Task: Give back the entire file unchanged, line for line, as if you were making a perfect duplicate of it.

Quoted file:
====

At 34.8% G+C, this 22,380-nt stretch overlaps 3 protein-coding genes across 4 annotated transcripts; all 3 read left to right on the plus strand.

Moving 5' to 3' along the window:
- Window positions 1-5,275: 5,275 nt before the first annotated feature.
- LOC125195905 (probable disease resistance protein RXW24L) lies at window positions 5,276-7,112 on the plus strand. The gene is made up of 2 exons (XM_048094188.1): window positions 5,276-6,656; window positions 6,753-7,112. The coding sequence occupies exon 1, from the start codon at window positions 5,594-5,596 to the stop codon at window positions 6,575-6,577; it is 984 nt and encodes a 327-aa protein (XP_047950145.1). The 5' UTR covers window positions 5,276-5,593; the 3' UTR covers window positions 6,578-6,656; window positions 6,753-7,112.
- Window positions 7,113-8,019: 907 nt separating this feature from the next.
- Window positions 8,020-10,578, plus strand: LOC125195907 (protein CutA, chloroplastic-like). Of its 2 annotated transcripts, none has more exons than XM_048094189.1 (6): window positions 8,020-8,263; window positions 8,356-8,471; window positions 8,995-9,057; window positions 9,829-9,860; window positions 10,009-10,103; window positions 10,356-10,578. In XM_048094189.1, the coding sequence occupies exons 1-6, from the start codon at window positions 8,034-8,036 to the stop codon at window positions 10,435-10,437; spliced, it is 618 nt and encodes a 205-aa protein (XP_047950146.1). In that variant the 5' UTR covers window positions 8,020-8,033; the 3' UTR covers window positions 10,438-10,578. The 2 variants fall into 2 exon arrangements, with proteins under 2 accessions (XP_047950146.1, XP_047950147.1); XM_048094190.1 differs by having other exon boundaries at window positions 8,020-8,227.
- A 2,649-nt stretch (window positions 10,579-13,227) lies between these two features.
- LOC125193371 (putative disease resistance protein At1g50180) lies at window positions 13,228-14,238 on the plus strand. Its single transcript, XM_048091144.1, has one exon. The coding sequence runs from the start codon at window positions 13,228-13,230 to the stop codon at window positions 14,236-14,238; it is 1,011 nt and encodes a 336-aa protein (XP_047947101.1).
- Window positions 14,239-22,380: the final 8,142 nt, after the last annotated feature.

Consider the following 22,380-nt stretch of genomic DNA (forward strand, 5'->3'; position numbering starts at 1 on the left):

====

At 34.8% G+C, this 22,380-nt stretch overlaps 3 protein-coding genes across 4 annotated transcripts; all 3 read left to right on the plus strand.

Moving 5' to 3' along the window:
- Window positions 1-5,275: 5,275 nt before the first annotated feature.
- LOC125195905 (probable disease resistance protein RXW24L) lies at window positions 5,276-7,112 on the plus strand. The gene is made up of 2 exons (XM_048094188.1): window positions 5,276-6,656; window positions 6,753-7,112. The coding sequence occupies exon 1, from the start codon at window positions 5,594-5,596 to the stop codon at window positions 6,575-6,577; it is 984 nt and encodes a 327-aa protein (XP_047950145.1). The 5' UTR covers window positions 5,276-5,593; the 3' UTR covers window positions 6,578-6,656; window positions 6,753-7,112.
- Window positions 7,113-8,019: 907 nt separating this feature from the next.
- Window positions 8,020-10,578, plus strand: LOC125195907 (protein CutA, chloroplastic-like). Of its 2 annotated transcripts, none has more exons than XM_048094189.1 (6): window positions 8,020-8,263; window positions 8,356-8,471; window positions 8,995-9,057; window positions 9,829-9,860; window positions 10,009-10,103; window positions 10,356-10,578. In XM_048094189.1, the coding sequence occupies exons 1-6, from the start codon at window positions 8,034-8,036 to the stop codon at window positions 10,435-10,437; spliced, it is 618 nt and encodes a 205-aa protein (XP_047950146.1). In that variant the 5' UTR covers window positions 8,020-8,033; the 3' UTR covers window positions 10,438-10,578. The 2 variants fall into 2 exon arrangements, with proteins under 2 accessions (XP_047950146.1, XP_047950147.1); XM_048094190.1 differs by having other exon boundaries at window positions 8,020-8,227.
- A 2,649-nt stretch (window positions 10,579-13,227) lies between these two features.
- LOC125193371 (putative disease resistance protein At1g50180) lies at window positions 13,228-14,238 on the plus strand. Its single transcript, XM_048091144.1, has one exon. The coding sequence runs from the start codon at window positions 13,228-13,230 to the stop codon at window positions 14,236-14,238; it is 1,011 nt and encodes a 336-aa protein (XP_047947101.1).
- Window positions 14,239-22,380: the final 8,142 nt, after the last annotated feature.

Consider the following 22,380-nt stretch of genomic DNA (forward strand, 5'->3'; position numbering starts at 1 on the left):